Dear friends,

In preparation for the presenation I plan to give at the upcoming ABS
meeting I have been reviewing the medieval conflict between Peter Abelard
and St. Bernard as an example of the differences between the monastic style
of education as represented by St. Bernard and the academic style as
represented by Peter Aberlard. I'm not sure where I'm going with this but I
thought I share the story with you anyhow and get your comments as to how
this might relate to some of the intellectual and spiritual demarcation
lines we sometimes find in our own community of faith.

In any case, it makes for a good story, and I know Susan Brill appreciates
those. ;-}

warmest, Susan

The introduction of more thoroughgoing use of Aristotelean logic into
Western Europe coincided with the rise of universities there.  Prior to this
education in medieval Europe was largely done in the purview of the
monastery. Both monasteries and universities primarily focused on the study
of religious texts, but they did so quite differently.  The monastic life
focused on the quiet and constant contemplation of the scriptures. Monks ate
their meals in silence while the scriptures were being read and meditated on
them while alone in their cells.  This devotional approach to scripture
served to imprint the scriptures on their very souls. The emerging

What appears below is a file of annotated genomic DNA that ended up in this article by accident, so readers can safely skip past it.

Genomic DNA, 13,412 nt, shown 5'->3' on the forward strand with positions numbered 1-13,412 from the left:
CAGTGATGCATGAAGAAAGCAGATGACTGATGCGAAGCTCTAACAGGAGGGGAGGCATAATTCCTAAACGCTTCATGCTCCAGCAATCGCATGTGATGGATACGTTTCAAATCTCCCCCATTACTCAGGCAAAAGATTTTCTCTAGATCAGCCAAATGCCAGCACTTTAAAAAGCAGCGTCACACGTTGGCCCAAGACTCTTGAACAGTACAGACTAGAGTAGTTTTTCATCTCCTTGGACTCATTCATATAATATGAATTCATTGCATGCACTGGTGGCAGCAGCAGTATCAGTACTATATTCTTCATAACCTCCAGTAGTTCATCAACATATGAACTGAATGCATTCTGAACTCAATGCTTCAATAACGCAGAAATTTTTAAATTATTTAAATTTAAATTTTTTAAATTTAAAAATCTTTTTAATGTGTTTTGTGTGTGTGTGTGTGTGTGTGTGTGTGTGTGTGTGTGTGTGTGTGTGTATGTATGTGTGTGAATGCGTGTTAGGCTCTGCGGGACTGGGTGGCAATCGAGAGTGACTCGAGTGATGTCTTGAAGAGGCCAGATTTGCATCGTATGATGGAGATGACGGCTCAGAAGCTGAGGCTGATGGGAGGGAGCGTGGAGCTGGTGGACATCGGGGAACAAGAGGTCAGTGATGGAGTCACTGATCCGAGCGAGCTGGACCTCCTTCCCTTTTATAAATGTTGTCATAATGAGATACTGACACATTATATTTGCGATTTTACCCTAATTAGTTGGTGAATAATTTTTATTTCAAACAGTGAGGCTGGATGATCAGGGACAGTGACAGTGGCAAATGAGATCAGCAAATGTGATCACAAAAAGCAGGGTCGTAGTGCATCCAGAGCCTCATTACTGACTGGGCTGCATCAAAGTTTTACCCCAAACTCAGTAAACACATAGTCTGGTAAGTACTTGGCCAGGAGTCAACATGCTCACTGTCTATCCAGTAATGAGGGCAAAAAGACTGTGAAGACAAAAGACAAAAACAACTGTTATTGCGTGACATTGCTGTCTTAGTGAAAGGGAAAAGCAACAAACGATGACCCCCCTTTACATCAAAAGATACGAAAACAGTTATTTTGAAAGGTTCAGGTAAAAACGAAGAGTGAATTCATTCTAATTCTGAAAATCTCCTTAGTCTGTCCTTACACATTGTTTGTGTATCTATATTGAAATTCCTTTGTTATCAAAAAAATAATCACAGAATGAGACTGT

universities, on the other hand, took a very different approach. Although
students were largely drawn from monastic orders, rather than simply
internalize the scriptures they were taught to examine them critically.
Peter Abelard was among the first to utilize this method.  In a book
entitled Sic et Non he compiled a list of 156 philosophical and theological
questions about which there were divided opinion in the scriptures or the
writings of the early church fathers.

Abelard believed that creating doubts was a necessary means to get students
to investigate the truth for themselves, "For by doubting we come to
inquiry; through inquiring we perceive the truth, according to the Truth
Himself.."   He planted in his students a skeptical attitudes towards
authority, an awareness that language is vague and words may not carry the
same meaning from age to age, and thus texts must be understood in the
context in which they are written.  He thereby laid the groundwork for the
critical methods of study that  predominate in the university to this day.
        St. Bernard of  Clairvaux , the most famous mystic and monk of his day,
was scandalized by such an approach to the sacred.  He condemned Abelard as
"scrutinizer of majesty and fabricator of heresies," who "deems himself able
by human reason to comprehend God altogether." St. Bernard saw no value in
what we might call 'the independent investigation of truth.' He wrote: "far
be it from us to think that in our faith or hope anything, as he supposes,
depends on the fluctuating judgment of the individual, and that the whole of
it does not rest on sure and solid truth, having been commended by miracles
and revelations from above."     For him the entire academic enterprise
insofar as it encouraged doubt, was to be condemned: "Far be it from us,
then, to suppose that the Christian faith has as its boundaries those
opinions of the Academicians, whose boast it is that they doubt of